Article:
First complete anatomical analysis of the entire cochlea at a sub-millimeter resolution using synchrotron-radiation phase-contrast imaging
Keywords:Cochlear implant, Synchrotron-radiation phase-contrast imaging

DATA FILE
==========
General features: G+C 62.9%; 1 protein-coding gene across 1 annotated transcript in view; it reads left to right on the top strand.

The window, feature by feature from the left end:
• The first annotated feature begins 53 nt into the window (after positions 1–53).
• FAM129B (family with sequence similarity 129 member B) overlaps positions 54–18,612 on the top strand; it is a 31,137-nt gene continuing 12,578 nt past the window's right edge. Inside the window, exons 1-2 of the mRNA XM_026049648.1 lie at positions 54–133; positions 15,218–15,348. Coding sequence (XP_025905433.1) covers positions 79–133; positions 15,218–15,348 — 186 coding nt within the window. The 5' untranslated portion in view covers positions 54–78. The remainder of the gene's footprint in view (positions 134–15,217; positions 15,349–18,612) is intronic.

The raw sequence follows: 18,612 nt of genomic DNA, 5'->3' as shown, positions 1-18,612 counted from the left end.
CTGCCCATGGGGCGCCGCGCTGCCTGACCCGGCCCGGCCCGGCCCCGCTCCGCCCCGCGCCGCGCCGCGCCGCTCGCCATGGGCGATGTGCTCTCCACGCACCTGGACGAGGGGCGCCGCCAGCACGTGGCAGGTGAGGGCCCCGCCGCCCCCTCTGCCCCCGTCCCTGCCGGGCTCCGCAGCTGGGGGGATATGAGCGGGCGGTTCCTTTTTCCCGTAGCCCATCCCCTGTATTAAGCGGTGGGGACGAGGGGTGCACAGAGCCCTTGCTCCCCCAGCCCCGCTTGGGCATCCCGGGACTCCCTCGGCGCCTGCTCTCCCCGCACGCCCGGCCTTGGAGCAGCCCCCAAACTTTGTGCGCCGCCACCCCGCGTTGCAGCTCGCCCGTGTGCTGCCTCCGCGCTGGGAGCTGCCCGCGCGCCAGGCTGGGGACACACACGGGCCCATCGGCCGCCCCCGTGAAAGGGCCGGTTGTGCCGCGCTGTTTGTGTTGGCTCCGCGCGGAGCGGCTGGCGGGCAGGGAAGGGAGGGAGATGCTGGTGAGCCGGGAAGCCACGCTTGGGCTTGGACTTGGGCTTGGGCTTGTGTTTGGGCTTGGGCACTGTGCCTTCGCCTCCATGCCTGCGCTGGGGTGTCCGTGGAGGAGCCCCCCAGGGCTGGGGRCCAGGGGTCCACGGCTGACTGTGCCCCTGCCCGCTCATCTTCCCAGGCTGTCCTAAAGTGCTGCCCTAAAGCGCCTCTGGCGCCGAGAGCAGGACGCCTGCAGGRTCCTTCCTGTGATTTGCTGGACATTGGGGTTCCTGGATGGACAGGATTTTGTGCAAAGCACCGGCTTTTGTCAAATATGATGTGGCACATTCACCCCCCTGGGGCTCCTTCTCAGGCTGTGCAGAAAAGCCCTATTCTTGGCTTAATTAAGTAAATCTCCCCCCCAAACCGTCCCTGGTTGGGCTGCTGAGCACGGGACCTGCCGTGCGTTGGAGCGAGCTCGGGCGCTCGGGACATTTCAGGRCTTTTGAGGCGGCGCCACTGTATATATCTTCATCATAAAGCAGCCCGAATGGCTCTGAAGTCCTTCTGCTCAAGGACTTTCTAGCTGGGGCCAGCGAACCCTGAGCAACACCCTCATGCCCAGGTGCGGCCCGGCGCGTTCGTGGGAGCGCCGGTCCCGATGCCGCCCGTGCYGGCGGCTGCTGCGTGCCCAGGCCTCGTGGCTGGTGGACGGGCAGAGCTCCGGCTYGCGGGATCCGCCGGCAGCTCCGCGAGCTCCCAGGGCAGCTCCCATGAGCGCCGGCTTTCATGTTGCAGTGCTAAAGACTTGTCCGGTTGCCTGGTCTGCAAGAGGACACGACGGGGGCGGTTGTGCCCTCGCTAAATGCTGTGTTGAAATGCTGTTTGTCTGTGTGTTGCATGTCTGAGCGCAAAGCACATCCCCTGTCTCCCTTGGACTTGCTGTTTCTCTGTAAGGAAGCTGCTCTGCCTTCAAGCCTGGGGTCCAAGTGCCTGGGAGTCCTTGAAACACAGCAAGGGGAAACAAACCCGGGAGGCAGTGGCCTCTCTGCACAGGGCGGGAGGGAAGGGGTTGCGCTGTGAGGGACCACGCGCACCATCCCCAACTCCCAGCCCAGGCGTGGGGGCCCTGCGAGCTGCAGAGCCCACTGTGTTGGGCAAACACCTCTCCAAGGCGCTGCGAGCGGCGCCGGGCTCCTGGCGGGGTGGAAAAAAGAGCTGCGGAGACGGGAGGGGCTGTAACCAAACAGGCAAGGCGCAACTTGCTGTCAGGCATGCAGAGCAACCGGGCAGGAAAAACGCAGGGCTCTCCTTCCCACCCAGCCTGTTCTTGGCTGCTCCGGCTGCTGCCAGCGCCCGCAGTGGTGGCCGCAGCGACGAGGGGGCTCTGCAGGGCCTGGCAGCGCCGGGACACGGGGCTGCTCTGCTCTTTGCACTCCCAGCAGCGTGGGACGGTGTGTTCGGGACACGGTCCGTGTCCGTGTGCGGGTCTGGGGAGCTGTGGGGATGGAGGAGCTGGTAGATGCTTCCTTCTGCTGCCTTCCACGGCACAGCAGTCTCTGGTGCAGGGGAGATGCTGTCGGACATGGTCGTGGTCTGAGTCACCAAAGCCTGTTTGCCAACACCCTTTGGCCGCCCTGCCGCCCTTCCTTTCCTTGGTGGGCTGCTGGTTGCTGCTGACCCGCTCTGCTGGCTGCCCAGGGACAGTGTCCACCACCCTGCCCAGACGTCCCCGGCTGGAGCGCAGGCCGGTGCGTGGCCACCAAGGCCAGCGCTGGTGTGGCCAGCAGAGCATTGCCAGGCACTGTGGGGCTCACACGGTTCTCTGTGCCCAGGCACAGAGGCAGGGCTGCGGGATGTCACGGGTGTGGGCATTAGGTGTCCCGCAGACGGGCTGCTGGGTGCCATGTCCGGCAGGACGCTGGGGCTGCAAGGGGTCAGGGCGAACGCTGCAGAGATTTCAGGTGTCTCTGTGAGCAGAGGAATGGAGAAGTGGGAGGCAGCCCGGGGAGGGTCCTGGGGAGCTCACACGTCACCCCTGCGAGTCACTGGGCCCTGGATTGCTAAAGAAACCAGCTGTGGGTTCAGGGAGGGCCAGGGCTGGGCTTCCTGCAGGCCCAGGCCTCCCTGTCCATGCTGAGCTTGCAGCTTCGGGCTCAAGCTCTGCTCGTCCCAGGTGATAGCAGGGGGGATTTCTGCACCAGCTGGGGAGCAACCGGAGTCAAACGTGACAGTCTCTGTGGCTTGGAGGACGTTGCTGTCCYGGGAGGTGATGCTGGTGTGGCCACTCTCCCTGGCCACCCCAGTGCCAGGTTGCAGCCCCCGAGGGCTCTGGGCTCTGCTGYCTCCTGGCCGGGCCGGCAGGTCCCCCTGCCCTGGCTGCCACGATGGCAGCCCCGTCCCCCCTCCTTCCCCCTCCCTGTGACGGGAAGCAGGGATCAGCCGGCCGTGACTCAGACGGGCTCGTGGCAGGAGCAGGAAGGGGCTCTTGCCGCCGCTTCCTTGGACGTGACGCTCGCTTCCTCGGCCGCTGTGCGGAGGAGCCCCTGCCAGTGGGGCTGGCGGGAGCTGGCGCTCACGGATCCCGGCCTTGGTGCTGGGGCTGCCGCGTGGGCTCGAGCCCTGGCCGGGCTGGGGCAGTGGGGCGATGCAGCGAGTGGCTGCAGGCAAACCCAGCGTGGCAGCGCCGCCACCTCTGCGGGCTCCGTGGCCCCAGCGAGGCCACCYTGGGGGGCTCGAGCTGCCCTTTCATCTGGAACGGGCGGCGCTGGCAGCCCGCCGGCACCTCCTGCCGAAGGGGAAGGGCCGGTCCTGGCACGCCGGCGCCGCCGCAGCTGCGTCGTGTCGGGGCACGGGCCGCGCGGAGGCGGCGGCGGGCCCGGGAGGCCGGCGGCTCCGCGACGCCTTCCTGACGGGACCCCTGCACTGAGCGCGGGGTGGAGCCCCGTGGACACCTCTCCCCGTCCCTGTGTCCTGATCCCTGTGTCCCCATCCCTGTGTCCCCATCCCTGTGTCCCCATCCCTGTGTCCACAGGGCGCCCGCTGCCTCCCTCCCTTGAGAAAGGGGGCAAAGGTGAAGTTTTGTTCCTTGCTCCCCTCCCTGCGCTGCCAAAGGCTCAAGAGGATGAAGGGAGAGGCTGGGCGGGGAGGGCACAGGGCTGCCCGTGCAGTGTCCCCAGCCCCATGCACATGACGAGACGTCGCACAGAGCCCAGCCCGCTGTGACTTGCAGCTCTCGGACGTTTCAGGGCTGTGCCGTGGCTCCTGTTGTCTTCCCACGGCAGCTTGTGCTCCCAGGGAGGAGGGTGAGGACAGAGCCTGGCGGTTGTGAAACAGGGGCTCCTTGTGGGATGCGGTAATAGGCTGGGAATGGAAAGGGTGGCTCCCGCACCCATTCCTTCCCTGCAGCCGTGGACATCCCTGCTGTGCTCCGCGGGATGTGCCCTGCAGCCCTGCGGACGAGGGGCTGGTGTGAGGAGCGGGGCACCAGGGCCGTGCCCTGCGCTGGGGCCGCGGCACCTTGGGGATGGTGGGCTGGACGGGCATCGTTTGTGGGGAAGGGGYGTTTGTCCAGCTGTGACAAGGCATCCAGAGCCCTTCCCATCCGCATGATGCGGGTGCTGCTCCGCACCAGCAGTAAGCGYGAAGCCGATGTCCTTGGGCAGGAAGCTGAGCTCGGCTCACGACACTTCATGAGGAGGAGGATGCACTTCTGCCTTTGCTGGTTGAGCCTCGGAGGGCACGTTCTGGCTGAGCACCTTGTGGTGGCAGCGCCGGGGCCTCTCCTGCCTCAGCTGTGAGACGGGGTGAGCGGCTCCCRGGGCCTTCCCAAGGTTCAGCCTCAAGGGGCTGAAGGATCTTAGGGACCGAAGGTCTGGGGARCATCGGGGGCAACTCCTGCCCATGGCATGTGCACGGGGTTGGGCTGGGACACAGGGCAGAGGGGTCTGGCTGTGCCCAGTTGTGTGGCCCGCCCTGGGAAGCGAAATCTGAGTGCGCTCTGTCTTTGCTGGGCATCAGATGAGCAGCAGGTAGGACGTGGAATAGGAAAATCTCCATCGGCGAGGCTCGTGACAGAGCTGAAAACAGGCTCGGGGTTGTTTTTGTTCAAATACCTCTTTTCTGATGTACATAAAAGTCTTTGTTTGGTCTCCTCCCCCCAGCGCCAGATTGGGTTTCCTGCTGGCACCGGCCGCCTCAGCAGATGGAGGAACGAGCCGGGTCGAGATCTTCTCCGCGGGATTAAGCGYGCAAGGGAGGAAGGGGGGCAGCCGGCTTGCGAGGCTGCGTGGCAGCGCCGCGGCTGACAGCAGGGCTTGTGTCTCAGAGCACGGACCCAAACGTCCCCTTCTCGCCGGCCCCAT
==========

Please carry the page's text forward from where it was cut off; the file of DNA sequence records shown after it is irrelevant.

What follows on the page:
The cochlea is the spiral-shaped end organ of hearing within the inner ear which contains sensory hair cells responsible for transducing mechanical sound vibrations to the electrical impulses we perceive as sound. When the sensory hair cells in the cochlea are not functioning, known as sensorineural hearing, cochlear implants can be used to restore hearing. Cochlear implants are surgically implanted neural-prosthetic devices which directly stimulate auditory nerve fibers, bypassing the hair cells, to restore sound perception in cases of sensorineural hearing loss. However, current cochlear implant electrodes are short and do not stimulate the entire cochlea due to the lack of anatomical knowledge on fine intracochlear structures. The current work scans nineteen human cadaveric cochleae using synchrotron-radiation phase-contrast imaging (SR-PCI) and presents anatomical measurements of the entire cochlea, including the largest inscribed circle and the cross-sectional area at various degrees in the cochlea. These preliminary measurements will extend current anatomical cochlear knowledge to inform safe implantation of longer electrode arrays to restore low-frequency ranges.